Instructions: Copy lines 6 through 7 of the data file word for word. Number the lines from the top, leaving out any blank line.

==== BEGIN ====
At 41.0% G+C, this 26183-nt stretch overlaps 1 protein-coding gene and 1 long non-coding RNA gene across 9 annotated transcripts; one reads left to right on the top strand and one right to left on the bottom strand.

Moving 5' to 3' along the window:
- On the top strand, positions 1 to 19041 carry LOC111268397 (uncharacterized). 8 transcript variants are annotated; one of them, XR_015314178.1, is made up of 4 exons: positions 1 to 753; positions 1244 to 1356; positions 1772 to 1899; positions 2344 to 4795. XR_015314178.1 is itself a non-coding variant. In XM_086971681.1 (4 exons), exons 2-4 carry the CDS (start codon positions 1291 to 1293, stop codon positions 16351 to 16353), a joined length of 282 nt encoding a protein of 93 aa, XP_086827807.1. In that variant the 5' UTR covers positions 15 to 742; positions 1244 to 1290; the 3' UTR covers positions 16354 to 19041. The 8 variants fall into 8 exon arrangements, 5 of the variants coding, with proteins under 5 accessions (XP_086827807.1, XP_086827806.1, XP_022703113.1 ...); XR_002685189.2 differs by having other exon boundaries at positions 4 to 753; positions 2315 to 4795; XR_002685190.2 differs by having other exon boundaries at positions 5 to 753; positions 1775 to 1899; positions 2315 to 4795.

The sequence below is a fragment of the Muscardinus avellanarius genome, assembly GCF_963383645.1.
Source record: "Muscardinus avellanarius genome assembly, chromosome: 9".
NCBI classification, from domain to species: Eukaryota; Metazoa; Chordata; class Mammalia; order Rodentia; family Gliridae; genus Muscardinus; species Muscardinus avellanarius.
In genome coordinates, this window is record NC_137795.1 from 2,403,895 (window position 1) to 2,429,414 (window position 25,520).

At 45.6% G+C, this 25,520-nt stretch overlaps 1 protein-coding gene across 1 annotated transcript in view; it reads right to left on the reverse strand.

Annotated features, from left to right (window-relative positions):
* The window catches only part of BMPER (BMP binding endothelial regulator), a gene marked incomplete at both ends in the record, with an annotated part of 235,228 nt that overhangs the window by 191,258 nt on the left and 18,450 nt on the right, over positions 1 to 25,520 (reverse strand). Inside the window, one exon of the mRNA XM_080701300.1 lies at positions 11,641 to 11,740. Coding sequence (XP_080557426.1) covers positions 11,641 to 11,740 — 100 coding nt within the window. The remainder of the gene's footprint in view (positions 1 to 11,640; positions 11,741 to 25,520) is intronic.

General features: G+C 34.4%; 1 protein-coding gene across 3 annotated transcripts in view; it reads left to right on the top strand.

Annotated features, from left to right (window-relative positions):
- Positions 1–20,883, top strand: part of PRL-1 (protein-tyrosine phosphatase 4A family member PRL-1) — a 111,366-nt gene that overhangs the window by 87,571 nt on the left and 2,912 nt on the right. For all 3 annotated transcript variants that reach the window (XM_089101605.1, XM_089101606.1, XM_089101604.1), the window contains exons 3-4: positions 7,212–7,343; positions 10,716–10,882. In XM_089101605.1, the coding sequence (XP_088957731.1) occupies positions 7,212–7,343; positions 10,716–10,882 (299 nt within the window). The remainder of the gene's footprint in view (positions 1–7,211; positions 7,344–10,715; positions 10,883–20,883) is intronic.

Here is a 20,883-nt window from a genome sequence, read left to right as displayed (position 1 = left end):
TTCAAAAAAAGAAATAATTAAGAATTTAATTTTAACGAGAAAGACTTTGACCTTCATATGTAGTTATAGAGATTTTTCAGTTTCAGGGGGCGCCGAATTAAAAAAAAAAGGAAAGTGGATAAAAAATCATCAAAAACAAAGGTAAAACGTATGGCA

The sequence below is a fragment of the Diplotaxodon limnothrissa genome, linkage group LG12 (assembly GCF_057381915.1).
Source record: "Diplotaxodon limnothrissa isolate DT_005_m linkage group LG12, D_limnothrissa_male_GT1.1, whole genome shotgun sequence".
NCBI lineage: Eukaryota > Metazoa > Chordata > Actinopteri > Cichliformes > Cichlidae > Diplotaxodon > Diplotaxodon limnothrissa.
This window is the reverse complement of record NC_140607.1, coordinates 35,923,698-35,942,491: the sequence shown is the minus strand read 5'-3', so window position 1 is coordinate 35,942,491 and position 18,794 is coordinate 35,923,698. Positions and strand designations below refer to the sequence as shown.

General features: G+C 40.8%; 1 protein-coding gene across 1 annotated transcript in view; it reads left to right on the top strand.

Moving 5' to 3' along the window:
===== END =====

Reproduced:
NCBI classification, from domain to species: Eukaryota; Metazoa; Chordata; class Mammalia; order Rodentia; family Gliridae; genus Muscardinus; species Muscardinus avellanarius.
In genome coordinates, this window is record NC_137795.1 from 2,403,895 (window position 1) to 2,429,414 (window position 25,520).